Lee joined BPR as interim news director in January after previously stints at Carolina Public Press and as a writer and education publication Edutopia.
An earlier version of the resolution, which was made public during the May 23 meeting, was withdrawn due to disagreement about its contents.
The Asheville School district selected Fehrman after Rick Cruz withdrew from the job due to a family medical emergency.
The occasion typically sees dozens of residents making their cases for enhanced spending or budget cuts on a range of city services, but was uncharacteristically quiet during the May 23 meeting of Asheville City Council.
The hearing will offer residents the chance to weigh in on the spending plan, first unveiled May 9.
House of Black Cat Magic will hold a grand opening from noon to 4 p.m. Sunday, June 4.
A study commissioned for the TDA by the Huddle Up Group, a Phoenix-based sports consulting firm, recommends consolidating the sports commission into the tourism body. The TDA already funds the bulk of the commission’s work, at roughly $230,000 per year. (The city of Asheville and Buncombe County each pitch in about $45,000 annually, while UNC Asheville offers its facilities as in-kind contributions.)
Ghost gun kits and other homemade firearms exist in a legal gray area, says Asheville Police Capt. Joe Silberman. That loophole creates the potential for the weapons to end up in the wrong hands.
The measure had first been discussed publicly by the commissioners in February; at an April meeting, Commissioner Terri Wells said she’d floated the proposal to county staff after hearing complaints from Cherokee County residents about noise and pollution created by the facilities.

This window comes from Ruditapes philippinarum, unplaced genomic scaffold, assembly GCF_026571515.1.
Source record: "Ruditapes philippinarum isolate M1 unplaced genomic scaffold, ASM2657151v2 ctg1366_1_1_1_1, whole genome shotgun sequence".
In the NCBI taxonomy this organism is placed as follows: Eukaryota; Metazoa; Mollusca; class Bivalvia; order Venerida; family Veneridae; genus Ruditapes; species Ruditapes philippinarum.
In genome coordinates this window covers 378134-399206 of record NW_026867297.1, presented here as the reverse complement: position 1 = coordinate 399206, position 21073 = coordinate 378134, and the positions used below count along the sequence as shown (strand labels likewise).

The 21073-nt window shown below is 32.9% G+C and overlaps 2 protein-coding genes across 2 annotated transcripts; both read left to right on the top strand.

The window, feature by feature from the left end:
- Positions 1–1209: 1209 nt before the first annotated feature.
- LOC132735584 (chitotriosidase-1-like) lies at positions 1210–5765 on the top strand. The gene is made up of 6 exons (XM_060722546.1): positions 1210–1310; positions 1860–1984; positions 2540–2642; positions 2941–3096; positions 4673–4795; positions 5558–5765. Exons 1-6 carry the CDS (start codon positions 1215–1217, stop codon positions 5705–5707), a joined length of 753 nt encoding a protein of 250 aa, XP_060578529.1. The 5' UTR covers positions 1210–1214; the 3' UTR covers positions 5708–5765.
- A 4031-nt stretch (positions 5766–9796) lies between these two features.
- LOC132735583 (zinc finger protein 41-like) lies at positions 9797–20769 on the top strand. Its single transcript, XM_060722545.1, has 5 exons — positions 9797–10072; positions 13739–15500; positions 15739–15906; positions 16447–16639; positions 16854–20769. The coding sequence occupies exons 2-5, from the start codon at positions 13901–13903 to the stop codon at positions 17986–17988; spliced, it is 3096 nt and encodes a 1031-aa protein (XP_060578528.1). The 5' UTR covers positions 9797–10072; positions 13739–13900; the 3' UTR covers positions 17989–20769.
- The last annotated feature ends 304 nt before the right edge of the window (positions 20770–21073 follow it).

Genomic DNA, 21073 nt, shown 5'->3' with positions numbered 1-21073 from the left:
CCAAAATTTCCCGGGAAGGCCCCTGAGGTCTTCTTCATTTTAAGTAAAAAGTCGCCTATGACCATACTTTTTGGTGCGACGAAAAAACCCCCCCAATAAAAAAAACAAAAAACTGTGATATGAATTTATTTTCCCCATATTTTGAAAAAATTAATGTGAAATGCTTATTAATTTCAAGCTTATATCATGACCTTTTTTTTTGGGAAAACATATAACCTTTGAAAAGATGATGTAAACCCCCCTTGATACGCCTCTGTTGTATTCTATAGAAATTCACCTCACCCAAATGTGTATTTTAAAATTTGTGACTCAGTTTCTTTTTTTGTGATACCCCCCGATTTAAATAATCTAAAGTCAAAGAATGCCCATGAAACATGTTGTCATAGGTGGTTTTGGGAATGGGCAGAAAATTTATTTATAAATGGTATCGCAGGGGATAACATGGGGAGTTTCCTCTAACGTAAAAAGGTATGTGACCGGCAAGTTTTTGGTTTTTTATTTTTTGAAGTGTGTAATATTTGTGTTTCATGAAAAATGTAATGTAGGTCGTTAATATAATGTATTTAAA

With N.C. Republicans in the supermajority, lawmakers from Western North Carolina predict a wave of controversial bills to make their way through the legislature.
According to a presentation available prior to the meeting, the county plans to use a point system to score eligible projects. Points will be awarded for work that would protect a scenic viewshed, preserve water quality and conserve working forests, among other criteria.
The decision comes after an extended back-and-forth between Council and staffers on whether the city could freeze rates for residential customers while still generating the revenue needed for water infrastructure maintenance and other expenses.
Together the projects would bring 281 units of affordable housing online.
The latest Nantahala and Pisgah National Forests Land Management Plan was implemented last month and outlines land use for the next 20 years.
The Asheville City Board of Education approved budget recommendations that include a 7% increase to each pay level for certified staff, which include teachers, and starting pay for all hourly employees, including bus drivers and custodial workers, to $20 per hour.
The new coworking space at 45 S. French Broad Ave includes 18 offices, 12 phone booths, 50 flex desks, a communal kitchen area and conference rooms.
Hosted by Lenoir-Rhyne University April 12, the Sustainability Symposium featured six speakers from different areas of expertise in conservation, renewable energy, city planning and more.
During Council’s last scheduled work session for the fiscal year 2023-24 budget on April 11, some members appeared to reverse course on a previous push to freeze residential water fees.
The direct filtration systems used by both the North Fork and William DeBruhl treatment plants may not be sufficient given the likelihood of more severe weather in the future. DEQ has called for upgrades to the plants, including the addition of sedimentation basins to capture eroded or disturbed soil washed out during storms.
Residential customers pay higher rates for water than do commercial or industrial water consumers — $4.77 and $4.20 per cubic foot for single-family and multi-family housing, respectively, compared to as little as $2.29 per cubic foot for large manufacturers. Several members of Council said that the discrepancy was troubling.
Some projects outlined in the plan include a gateway to reconnect McCormick Field and Memorial Stadium with downtown, public art installations and commemoration of the neighborhood’s African American history. The plan does not include specific funding commitments for capital projects or investments.